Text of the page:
For evaluation, I brewed two batches in the BrewEasy Classic. The first was a Baltic Porter with 15.1 lbs. of grain and 1.4 oz of kettle hops for a 5-gallon batch. Blichmann notes that you’ll get about 10% lower mash efficiency than a typical system. I’m sure this is due to the fact you are doing a full volume mash with the entire volume of wort circulating through the whole system, and no-sparge mashes pay a lautering efficiency penalty. With this batch I only hit 60% mash efficiency. I know from jumping around between systems, there’s something with the first batch on a new system that always ends up underperforming on mash efficiency, so this wasn’t surprising to me. My second batch was an Irish Ale with 11.2 lbs. of malt and 2.4 oz of kettle hops for a 5-gallon batch. This time I hit 73% mash efficiency.

During Mash

The 3500W heating element seemed to be sufficient. I was able to get a nice circulating low boil (0.5 gal/hr boil-off rate) by setting the controller to 40-45% power output during boil, and a 1 gal/hr boil-off rate at 75% power output. I took advantage of the BrewCommander timer function to heat strike water for me while I slept (which is awesome). My brew session from mash-in to cleanup finished was 4 hours with the Baltic Porter and 4.5 hours with the Irish Ale. Both of those had a 60-minute boil. Mash times on the longer Irish Ale was 95 minutes (75 min mash + 10 min mashout + time to heat from mash to mashout). The Porter was 65 minutes of mash with a shorter mash step.

Low Circulating Boil

As an engineer, I was impressed with the system the BrewEasy Classic uses for wort circulation during mash. I used the recommended 0.75 gpm orifice in the gravity feed tube to control the run-off flow rate from mash tun to the boil/RIMS kettle. I left the pump on full and set the float to the level I wanted the wort in the mash tun. It just hummed along. I didn’t have to worry about an overflowing mash tun, as the simple float device just shuts off flow in the event of a stuck mash. And the fixed orifice made a good, repeatable recirculation flow rate for each batch, without having to mess around with adjusting valve opening positions. With that 0.75 gpm orifice in place, and the system circulating, the flow meter for wort going into the mash tun read… 0.75 gpm.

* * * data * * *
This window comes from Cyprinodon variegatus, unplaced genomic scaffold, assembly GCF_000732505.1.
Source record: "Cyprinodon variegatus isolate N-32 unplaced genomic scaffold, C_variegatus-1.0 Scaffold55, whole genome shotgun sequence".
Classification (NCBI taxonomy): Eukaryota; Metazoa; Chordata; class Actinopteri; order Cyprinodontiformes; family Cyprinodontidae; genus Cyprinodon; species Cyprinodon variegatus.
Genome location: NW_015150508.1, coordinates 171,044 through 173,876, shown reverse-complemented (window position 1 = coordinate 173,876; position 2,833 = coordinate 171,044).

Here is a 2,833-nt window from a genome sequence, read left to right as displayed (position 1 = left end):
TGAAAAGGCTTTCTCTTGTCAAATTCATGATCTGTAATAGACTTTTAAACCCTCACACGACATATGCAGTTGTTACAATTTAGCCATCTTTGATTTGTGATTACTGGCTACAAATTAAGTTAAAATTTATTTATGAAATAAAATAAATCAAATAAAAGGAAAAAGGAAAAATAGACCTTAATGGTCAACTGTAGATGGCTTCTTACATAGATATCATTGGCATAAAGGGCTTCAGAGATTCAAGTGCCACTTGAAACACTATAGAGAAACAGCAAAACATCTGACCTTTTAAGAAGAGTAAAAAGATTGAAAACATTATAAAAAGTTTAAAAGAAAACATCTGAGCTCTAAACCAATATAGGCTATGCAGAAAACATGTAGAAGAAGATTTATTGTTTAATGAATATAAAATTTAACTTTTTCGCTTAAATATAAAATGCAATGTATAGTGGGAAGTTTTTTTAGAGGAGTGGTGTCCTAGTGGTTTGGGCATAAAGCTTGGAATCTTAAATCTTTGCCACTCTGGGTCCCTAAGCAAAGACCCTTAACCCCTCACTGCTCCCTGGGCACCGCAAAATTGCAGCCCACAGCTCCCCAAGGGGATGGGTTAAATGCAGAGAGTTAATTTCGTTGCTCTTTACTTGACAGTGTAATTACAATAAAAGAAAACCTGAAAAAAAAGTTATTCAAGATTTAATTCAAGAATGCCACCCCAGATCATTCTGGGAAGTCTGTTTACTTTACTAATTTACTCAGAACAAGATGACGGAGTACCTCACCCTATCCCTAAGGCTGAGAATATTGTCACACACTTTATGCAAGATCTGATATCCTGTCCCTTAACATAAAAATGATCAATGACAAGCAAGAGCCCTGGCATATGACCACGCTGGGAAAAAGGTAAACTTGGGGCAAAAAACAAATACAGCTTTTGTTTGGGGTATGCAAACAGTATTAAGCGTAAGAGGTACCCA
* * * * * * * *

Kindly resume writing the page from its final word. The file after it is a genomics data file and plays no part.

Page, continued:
Flow Meter During Recirc Matching Drainpipe Orifice Selection

The vertical stacking of the two kettles together was a creative way to make a 2-vessel brew rig more space efficient. It did mean that when you get to the boil phase, you’re dealing with a kettle on the floor. So, it forced me to think through my processes to make sure I didn’t have a lot of steps that required me to fiddle around with connecting and disconnecting things (it’s easy to drop hops from above). But if you are floor space constrained, this can be a clever way to fit a bigger brew rig in your space than you thought you could.

Boil Phase

In addition to the base system, I also evaluated the Command Stand, Flow Control Manifold, and Therminator plate chiller. To the stand I also added the RipTide pump and the BrewCommander controller. I found it quite convenient to have everything bolted to one fixture- and a fixture that could easily be moved around. It was another space-saving concept by stacking all of this stuff vertically.

I spent a bit of time thinking about how to plumb the multi-way valve to see if I could get away with no hose connections needing to be made/changed during the brew day (I hate cleaning up spilled wort). I couldn’t quite do it. With the valve in one position, it would feed the recirculation into the mash tun, and then after mash, I could move that hose down to the whirlpool valve on the boil kettle. This could be done with cool wort and without spillage. This let me whirlpool in the kettle before sending through the wort chiller, which was nice. But when I moved the multi-position valve to the other direction, where I had my wort chiller connected, I needed to disconnect the connection to the kettle whirlpool because I circulate hot wort through my chiller to sanitize it. So that involved swapping hose connections (and learning I need to remember to close valves that are connected below the wort level…). Not a huge deal, but it made things seem complicated. Maybe that just required more practice.

Flow Control Manifold

Cooling Flow Back Thru Kettle Whirlpool Valve